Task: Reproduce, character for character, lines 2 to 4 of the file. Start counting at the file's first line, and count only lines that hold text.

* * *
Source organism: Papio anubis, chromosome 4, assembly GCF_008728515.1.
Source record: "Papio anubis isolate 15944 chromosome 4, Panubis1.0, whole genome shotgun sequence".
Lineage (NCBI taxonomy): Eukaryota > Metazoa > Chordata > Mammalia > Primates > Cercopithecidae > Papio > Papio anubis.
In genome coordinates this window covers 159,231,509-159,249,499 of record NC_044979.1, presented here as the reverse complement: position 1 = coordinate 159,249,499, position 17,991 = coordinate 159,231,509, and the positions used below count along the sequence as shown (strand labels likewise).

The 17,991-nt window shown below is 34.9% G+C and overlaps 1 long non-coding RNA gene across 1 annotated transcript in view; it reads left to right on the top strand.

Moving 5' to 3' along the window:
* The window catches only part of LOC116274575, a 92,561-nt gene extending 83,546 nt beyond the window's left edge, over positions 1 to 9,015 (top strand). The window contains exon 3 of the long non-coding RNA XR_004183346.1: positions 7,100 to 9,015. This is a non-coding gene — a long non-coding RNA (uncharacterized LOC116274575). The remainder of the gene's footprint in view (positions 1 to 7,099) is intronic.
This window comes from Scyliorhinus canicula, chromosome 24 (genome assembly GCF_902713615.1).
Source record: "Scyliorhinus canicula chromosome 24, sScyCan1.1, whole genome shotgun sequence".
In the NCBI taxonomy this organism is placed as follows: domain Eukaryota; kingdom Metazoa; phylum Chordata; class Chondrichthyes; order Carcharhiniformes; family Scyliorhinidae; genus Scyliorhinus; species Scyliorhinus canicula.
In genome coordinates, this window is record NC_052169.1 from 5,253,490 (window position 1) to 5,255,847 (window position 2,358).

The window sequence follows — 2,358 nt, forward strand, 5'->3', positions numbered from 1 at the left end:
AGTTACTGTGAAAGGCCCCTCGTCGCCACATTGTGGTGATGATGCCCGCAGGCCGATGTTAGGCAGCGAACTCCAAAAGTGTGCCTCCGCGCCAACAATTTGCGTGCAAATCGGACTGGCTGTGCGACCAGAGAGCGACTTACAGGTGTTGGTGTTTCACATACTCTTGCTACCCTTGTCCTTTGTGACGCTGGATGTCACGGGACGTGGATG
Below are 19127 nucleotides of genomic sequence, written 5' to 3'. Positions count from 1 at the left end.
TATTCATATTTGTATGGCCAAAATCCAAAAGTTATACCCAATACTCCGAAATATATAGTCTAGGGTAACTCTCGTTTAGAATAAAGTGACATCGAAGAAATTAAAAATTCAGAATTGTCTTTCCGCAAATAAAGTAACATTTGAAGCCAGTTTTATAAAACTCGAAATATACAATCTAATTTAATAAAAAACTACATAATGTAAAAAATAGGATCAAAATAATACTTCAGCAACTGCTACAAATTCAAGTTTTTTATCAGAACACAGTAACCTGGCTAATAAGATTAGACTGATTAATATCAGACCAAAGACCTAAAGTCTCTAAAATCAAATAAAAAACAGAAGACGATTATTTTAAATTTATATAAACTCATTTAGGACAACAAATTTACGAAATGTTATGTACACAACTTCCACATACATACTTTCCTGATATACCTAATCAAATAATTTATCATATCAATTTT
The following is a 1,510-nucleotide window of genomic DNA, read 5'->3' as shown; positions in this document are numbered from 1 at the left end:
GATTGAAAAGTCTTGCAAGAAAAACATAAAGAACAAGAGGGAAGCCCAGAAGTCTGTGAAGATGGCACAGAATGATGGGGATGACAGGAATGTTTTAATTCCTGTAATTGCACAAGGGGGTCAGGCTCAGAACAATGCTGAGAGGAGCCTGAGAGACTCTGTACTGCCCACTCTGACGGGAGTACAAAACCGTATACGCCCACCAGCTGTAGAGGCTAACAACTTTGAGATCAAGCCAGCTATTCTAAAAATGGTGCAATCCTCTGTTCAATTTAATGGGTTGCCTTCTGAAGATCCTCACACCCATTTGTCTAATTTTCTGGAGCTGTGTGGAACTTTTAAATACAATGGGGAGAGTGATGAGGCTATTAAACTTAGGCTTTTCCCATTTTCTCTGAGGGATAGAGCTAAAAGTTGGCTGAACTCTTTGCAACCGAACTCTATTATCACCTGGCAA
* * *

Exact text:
Source record: "Papio anubis isolate 15944 chromosome 4, Panubis1.0, whole genome shotgun sequence".
Lineage (NCBI taxonomy): Eukaryota > Metazoa > Chordata > Mammalia > Primates > Cercopithecidae > Papio > Papio anubis.
In genome coordinates this window covers 159,231,509-159,249,499 of record NC_044979.1, presented here as the reverse complement: position 1 = coordinate 159,249,499, position 17,991 = coordinate 159,231,509, and the positions used below count along the sequence as shown (strand labels likewise).